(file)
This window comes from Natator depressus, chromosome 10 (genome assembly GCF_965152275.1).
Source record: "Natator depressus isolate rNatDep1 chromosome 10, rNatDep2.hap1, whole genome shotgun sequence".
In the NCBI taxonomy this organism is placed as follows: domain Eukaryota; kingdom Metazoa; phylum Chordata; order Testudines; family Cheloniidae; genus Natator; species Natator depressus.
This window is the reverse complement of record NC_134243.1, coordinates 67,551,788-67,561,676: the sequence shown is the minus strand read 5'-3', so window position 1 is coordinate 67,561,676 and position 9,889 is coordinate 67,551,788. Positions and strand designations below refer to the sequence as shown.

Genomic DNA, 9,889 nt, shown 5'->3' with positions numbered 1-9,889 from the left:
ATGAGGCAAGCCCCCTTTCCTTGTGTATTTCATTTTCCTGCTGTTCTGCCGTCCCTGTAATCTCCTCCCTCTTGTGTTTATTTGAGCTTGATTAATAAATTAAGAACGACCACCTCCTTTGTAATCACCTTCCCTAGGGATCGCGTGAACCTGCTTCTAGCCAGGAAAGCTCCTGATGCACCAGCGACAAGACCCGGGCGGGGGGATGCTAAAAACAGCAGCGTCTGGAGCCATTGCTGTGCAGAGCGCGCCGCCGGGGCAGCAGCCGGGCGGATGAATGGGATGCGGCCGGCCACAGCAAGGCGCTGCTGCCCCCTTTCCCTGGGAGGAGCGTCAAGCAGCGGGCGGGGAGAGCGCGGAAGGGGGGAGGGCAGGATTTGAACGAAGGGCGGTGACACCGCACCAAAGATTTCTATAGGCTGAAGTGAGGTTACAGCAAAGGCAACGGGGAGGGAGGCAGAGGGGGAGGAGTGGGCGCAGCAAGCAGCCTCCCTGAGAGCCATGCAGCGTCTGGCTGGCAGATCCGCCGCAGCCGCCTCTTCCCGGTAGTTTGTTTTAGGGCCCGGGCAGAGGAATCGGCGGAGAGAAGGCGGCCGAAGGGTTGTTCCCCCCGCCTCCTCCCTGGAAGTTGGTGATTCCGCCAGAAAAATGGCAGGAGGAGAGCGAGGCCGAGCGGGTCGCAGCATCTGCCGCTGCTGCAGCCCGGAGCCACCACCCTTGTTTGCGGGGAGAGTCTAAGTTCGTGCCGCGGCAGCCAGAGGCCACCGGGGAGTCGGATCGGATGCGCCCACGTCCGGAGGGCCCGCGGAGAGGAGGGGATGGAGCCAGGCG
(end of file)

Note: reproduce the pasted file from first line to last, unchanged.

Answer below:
This window comes from Natator depressus, chromosome 10 (genome assembly GCF_965152275.1).
Source record: "Natator depressus isolate rNatDep1 chromosome 10, rNatDep2.hap1, whole genome shotgun sequence".
In the NCBI taxonomy this organism is placed as follows: domain Eukaryota; kingdom Metazoa; phylum Chordata; order Testudines; family Cheloniidae; genus Natator; species Natator depressus.
This window is the reverse complement of record NC_134243.1, coordinates 67,551,788-67,561,676: the sequence shown is the minus strand read 5'-3', so window position 1 is coordinate 67,561,676 and position 9,889 is coordinate 67,551,788. Positions and strand designations below refer to the sequence as shown.

Genomic DNA, 9,889 nt, shown 5'->3' with positions numbered 1-9,889 from the left:
ATGAGGCAAGCCCCCTTTCCTTGTGTATTTCATTTTCCTGCTGTTCTGCCGTCCCTGTAATCTCCTCCCTCTTGTGTTTATTTGAGCTTGATTAATAAATTAAGAACGACCACCTCCTTTGTAATCACCTTCCCTAGGGATCGCGTGAACCTGCTTCTAGCCAGGAAAGCTCCTGATGCACCAGCGACAAGACCCGGGCGGGGGGATGCTAAAAACAGCAGCGTCTGGAGCCATTGCTGTGCAGAGCGCGCCGCCGGGGCAGCAGCCGGGCGGATGAATGGGATGCGGCCGGCCACAGCAAGGCGCTGCTGCCCCCTTTCCCTGGGAGGAGCGTCAAGCAGCGGGCGGGGAGAGCGCGGAAGGGGGGAGGGCAGGATTTGAACGAAGGGCGGTGACACCGCACCAAAGATTTCTATAGGCTGAAGTGAGGTTACAGCAAAGGCAACGGGGAGGGAGGCAGAGGGGGAGGAGTGGGCGCAGCAAGCAGCCTCCCTGAGAGCCATGCAGCGTCTGGCTGGCAGATCCGCCGCAGCCGCCTCTTCCCGGTAGTTTGTTTTAGGGCCCGGGCAGAGGAATCGGCGGAGAGAAGGCGGCCGAAGGGTTGTTCCCCCCGCCTCCTCCCTGGAAGTTGGTGATTCCGCCAGAAAAATGGCAGGAGGAGAGCGAGGCCGAGCGGGTCGCAGCATCTGCCGCTGCTGCAGCCCGGAGCCACCACCCTTGTTTGCGGGGAGAGTCTAAGTTCGTGCCGCGGCAGCCAGAGGCCACCGGGGAGTCGGATCGGATGCGCCCACGTCCGGAGGGCCCGCGGAGAGGAGGGGATGGAGCCAGGCG